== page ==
by Paul Giunta

"A" Detachment was based in Bien Hoa City, working from an Army of the Republic of Vietnam (ARVN) artillery compound. The ARVN generally came to their encampment at 8:00 A.M. and left at 5:00 P.M. Over 15 months time, they seem to have fired off about 10 rounds. The ARVN said they had been fighting the war for some 20 years, and their mission had become a routine job for them.

When "A" Detachment first arrived in the Republic of Vietnam, it mainly did map updates, subsequently moving on to field intelligence gathering and assessment. It was based at Long Bien, which was a Army equipment depot, not the airbase location favored for MIBARS operations. When subsequently moved to Bien Hoa Airbase, "A" Detachment was quartered in tents with no running water. Showers and latrine facilities were improvised, but even these rudimentary facilities were better than being located out in the field.

After six months in tents, "A" Detachment was moved to the northern side of the city of Bien Hoa, on the Song Dong Nai River, near an ARVN swift boat company. The swift boat personnel took their duty seriously, and they provided some security for "A" Detachment. A fuel depot across the street from the "A" Detachment compound was mortared at one point. During the first Tet Offensive in 1968, the Saw Mill was hit by a rocket but it did not explode. The rocket was stuck in the wall. Only the outer casing exploded and did not damage anything but I do remember a small piece of metal from it did rip my mosquito netting. I was not in bed - ( Tim Hayes) probably at the "club".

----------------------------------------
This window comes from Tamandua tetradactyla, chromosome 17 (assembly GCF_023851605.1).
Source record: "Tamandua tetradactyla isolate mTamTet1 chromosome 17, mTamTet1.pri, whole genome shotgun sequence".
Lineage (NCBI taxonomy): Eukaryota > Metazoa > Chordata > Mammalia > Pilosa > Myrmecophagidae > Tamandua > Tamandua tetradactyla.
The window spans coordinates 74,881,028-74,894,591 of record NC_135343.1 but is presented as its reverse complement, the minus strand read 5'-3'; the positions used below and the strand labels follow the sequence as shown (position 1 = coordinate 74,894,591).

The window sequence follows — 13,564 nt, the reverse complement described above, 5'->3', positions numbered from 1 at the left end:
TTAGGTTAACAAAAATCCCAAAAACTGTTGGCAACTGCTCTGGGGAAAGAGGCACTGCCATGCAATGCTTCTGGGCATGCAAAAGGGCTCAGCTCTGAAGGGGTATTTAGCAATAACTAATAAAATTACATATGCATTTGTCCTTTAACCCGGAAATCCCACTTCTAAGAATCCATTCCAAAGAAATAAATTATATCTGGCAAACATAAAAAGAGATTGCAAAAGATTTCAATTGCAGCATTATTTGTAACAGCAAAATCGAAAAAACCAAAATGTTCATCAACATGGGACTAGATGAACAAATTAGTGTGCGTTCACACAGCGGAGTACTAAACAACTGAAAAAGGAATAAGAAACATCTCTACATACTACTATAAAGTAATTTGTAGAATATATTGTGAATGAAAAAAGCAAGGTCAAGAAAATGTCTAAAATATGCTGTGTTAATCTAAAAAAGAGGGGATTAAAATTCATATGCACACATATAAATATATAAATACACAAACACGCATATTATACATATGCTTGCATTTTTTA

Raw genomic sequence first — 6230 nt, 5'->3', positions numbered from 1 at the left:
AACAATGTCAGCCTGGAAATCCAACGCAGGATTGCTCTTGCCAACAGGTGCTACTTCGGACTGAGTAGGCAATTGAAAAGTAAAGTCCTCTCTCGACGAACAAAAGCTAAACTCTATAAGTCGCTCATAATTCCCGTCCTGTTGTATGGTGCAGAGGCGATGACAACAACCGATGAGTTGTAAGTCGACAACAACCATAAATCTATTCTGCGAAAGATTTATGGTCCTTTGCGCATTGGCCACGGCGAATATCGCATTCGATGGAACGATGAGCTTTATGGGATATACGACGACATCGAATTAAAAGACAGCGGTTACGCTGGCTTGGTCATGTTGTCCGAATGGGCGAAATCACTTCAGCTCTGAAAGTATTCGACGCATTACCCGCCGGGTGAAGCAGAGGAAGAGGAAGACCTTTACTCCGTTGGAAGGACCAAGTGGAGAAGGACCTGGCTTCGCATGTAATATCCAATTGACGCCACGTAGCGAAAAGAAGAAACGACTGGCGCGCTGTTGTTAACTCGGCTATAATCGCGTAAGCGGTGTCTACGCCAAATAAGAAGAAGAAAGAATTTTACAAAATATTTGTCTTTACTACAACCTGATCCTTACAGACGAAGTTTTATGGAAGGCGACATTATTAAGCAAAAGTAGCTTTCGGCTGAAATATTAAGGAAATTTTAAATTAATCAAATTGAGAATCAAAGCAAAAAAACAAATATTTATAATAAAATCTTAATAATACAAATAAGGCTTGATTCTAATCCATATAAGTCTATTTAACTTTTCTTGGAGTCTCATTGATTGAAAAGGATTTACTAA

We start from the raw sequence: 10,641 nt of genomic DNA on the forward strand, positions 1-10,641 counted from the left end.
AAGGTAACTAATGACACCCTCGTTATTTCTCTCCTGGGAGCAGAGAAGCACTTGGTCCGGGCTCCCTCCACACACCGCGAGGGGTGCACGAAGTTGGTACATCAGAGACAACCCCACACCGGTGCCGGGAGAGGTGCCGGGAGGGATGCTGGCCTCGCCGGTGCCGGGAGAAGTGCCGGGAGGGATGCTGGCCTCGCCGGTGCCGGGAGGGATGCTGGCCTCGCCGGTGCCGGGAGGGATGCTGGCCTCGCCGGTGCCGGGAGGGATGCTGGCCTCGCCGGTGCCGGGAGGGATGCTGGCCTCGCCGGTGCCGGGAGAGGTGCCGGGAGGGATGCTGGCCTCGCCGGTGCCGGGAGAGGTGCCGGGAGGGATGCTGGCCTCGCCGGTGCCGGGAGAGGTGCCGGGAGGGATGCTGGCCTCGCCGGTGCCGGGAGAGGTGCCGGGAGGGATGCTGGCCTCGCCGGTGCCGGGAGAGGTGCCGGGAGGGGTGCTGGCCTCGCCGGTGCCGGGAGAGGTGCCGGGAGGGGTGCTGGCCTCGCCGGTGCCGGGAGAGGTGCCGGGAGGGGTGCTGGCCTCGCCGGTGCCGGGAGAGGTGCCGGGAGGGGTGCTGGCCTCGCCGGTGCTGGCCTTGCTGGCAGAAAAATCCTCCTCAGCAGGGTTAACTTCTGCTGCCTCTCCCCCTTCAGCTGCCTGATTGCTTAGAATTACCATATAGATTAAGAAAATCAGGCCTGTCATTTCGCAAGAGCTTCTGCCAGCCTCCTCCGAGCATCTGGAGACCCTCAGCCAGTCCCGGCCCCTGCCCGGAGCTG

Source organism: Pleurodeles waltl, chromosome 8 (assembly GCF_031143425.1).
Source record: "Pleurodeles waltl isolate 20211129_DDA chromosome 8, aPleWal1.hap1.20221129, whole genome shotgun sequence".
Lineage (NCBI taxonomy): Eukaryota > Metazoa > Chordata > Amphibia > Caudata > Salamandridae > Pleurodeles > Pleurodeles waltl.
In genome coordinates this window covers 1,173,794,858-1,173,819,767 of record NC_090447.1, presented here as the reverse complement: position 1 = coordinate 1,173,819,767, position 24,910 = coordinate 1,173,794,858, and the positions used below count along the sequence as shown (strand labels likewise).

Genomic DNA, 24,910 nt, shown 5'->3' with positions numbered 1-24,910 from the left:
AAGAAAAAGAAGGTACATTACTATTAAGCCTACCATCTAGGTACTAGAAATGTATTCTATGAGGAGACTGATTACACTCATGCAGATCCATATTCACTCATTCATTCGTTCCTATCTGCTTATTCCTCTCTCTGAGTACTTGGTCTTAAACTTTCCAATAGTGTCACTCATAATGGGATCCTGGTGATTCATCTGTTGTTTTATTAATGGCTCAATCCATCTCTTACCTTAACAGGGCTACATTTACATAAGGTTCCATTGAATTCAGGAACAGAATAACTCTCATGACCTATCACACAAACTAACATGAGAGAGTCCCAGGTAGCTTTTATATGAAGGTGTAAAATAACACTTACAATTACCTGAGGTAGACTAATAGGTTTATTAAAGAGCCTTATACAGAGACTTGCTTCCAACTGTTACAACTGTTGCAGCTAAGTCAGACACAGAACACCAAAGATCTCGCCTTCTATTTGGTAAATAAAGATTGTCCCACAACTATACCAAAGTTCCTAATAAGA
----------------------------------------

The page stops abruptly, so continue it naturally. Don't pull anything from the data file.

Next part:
The ESSO depot was across the street from the Saw Mill. Not sure if the VC were mortaring the ESSO depot or us? Det A billets were a converted saw mill. Looking back on it all, I can't believe they stuck us there. Our heavy weapons were M-14s and a dozen or so grenades. I understand they moved out of the compound and on to the Bien Hoa airbase in 1970.

"A" Detachment’s area of responsibility was mainly III Corps and some of II Corps. It supported the 173rd Airborne and the 1st Air Cavalry, as well as other units. It handled the Iron Triangle located near Ben Cat, off of Route 13. "A" Detachment’s imagery analysts studied Laos and Cambodia using imagery obtained by SLAR [side-looking airborne radar] to monitor Viet Cong and North Vietnamese Army activity on the Ho Chi Minh trail. They also did work for an engineer battalion that was repairing the road to Ben Cat for an assault on the Iron Triangle.

Perhaps "A" Detachment's biggest claim to fame was the support that it provided for the Operation Junction City airborne assault. It did the combat intelligence assessment for that jump. Analysts identified a jump zone near the specified target area but advised that it was poor at best. Irregardless, it was stated that General Westmoreland wanted an airborne operation. Rumor has it that the general’s command helicopter made a wrong turn and that he missed the jump.




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